Hotel in Hell, Devil’s Island

January 11, 2020

It was officially called Bange de Cayenne (Cayenne Penal Colony) or Bange.  Informally it was tagged “the dry guillotine” because most of the 80,000 people sentenced there died before their sentence was up.  Many of the rest of us know it as “Devil’s Island” although the small island was only a part of the French Guiana penal colony.  To the people sent there it was hell. 

There are three islands about 11 miles off the South America coast where political prisoners went as well as those who were most prone to escape or those who were considered most dangerous. Devil’s Island housed Alfred Dreyfus, the most famous political prisoner and Isle St. Joseph wea where Henri Charriére, Papillion, was housed in solitary for his successful escape from the mainland prison system.  He made his final escape from these islands.  Aside form the harsh conditions in solitary the islands were preferable to the mainland colony.  The work was less difficult, the inmates had less supervision, there was a nearly constant breeze and they were healthier than the mainland with its swamps and insects. (Although our call at “Devil’s Island” is a reason we need to have international yellow fever vaccination certificates.) 

Now the largest of the three islands, Isle Royale, hosts a boutique hotel, a small harbor for yachts and 50,000 annual cruise ship passengers.  The thee islands are owned by the French Space Agency and Isle Royal is the site of a rocket tracking station attached to the European Space Agency’s launch facility on the mainland.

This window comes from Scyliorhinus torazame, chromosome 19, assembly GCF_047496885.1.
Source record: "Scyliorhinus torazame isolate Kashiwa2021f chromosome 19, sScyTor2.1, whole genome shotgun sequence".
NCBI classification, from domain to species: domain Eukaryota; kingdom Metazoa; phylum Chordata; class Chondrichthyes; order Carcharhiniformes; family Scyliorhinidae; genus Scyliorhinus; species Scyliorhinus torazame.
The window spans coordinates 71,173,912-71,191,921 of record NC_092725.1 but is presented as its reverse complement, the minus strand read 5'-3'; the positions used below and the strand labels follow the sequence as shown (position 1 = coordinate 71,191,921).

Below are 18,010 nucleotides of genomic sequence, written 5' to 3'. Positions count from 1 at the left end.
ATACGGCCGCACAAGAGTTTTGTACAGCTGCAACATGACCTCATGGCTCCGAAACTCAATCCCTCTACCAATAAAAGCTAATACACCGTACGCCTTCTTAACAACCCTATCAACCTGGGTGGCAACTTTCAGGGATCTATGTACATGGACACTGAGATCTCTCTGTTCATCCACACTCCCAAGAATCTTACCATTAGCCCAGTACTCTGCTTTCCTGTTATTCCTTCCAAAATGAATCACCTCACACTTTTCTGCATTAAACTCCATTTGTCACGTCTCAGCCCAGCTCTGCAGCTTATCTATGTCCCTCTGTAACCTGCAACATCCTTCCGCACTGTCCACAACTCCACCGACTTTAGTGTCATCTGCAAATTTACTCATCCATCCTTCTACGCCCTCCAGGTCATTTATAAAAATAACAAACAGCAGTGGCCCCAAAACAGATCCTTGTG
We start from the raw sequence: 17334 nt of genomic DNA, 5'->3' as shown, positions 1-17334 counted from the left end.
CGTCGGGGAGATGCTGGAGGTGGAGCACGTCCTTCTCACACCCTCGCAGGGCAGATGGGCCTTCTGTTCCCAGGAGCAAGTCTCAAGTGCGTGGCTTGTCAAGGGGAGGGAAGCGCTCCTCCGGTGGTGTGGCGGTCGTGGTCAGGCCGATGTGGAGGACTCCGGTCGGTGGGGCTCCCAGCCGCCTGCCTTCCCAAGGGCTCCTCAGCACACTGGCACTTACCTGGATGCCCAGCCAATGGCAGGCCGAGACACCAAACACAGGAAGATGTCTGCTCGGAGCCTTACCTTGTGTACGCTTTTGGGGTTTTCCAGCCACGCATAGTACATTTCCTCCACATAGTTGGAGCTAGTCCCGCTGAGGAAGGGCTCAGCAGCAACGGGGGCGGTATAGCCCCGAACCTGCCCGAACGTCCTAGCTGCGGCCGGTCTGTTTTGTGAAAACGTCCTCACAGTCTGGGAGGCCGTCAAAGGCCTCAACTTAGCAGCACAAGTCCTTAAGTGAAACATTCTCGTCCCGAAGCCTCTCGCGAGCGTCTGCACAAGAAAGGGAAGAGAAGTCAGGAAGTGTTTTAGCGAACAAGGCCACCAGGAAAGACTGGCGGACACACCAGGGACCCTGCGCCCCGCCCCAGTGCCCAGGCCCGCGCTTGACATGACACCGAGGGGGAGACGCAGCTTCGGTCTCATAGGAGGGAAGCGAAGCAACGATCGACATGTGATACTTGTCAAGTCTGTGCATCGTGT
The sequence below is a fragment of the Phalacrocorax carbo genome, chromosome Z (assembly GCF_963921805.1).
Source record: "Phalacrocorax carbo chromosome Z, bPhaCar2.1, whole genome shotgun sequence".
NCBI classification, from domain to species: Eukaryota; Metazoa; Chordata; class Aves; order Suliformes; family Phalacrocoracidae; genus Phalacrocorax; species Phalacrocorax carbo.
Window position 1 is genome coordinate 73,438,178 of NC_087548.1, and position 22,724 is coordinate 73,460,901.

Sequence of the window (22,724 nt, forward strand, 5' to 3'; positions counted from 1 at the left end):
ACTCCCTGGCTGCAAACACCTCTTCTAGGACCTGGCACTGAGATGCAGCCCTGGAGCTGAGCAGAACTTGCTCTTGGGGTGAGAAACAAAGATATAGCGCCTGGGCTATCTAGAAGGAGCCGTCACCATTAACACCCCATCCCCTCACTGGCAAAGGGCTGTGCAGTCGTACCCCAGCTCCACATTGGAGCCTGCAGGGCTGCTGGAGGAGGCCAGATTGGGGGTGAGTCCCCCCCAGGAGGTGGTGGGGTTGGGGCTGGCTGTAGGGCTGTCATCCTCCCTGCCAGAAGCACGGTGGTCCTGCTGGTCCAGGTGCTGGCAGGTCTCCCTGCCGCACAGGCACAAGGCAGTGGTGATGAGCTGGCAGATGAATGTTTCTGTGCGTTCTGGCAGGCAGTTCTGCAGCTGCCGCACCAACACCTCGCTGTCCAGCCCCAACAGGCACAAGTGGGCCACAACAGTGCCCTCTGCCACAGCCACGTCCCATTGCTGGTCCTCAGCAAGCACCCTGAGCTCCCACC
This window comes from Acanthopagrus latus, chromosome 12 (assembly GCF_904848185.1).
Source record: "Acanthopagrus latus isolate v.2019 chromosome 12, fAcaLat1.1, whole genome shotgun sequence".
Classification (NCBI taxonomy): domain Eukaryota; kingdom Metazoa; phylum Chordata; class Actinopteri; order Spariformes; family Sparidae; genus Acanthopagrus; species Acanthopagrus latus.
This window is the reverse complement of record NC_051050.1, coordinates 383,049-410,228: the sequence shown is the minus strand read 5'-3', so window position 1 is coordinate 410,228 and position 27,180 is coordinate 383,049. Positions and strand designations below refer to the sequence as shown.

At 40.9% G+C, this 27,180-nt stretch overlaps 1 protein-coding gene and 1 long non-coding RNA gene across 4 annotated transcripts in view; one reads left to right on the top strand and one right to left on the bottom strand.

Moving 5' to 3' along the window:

They really are lovely islands, palm fringed with flowers and blue sea.  It was hot when we arrived but a breeze made much of our walk tolerable, although most of our cruise mates were off the island by 3:30 and I am sure I sweated off several pounds of water weight.  We stayed until the 5 PM tender and there were only 16 on board, about half ship’s staff.  On the island you can walk past and through the ruins of the stone buildings that housed the criminals and wardens, the hospital, workshops and storerooms. 

The administration building and the church are intact and you can visit, and, of course, there is the hotel, where we stopped for some local beer.  We need to be really hot before we order beer.  I had a dark brew and Suzi a lighter colored one in which one of the ingredients was cassava.

One other feature of the island is the wildlife.  We saw several monkeys working the bark of trees to get insects and, at times, sliding down the palm fronds to the ground.  The other animal in abundance the red-rumped agouti, a large rodent.

We have visited this island before on our 2015 Prinsendam cruise.  You can read a bit more about the history of these islands and why they were called “The Islands of Salvation” in my blog post from that cruise at “The Devil Owns Salvation”  Click on

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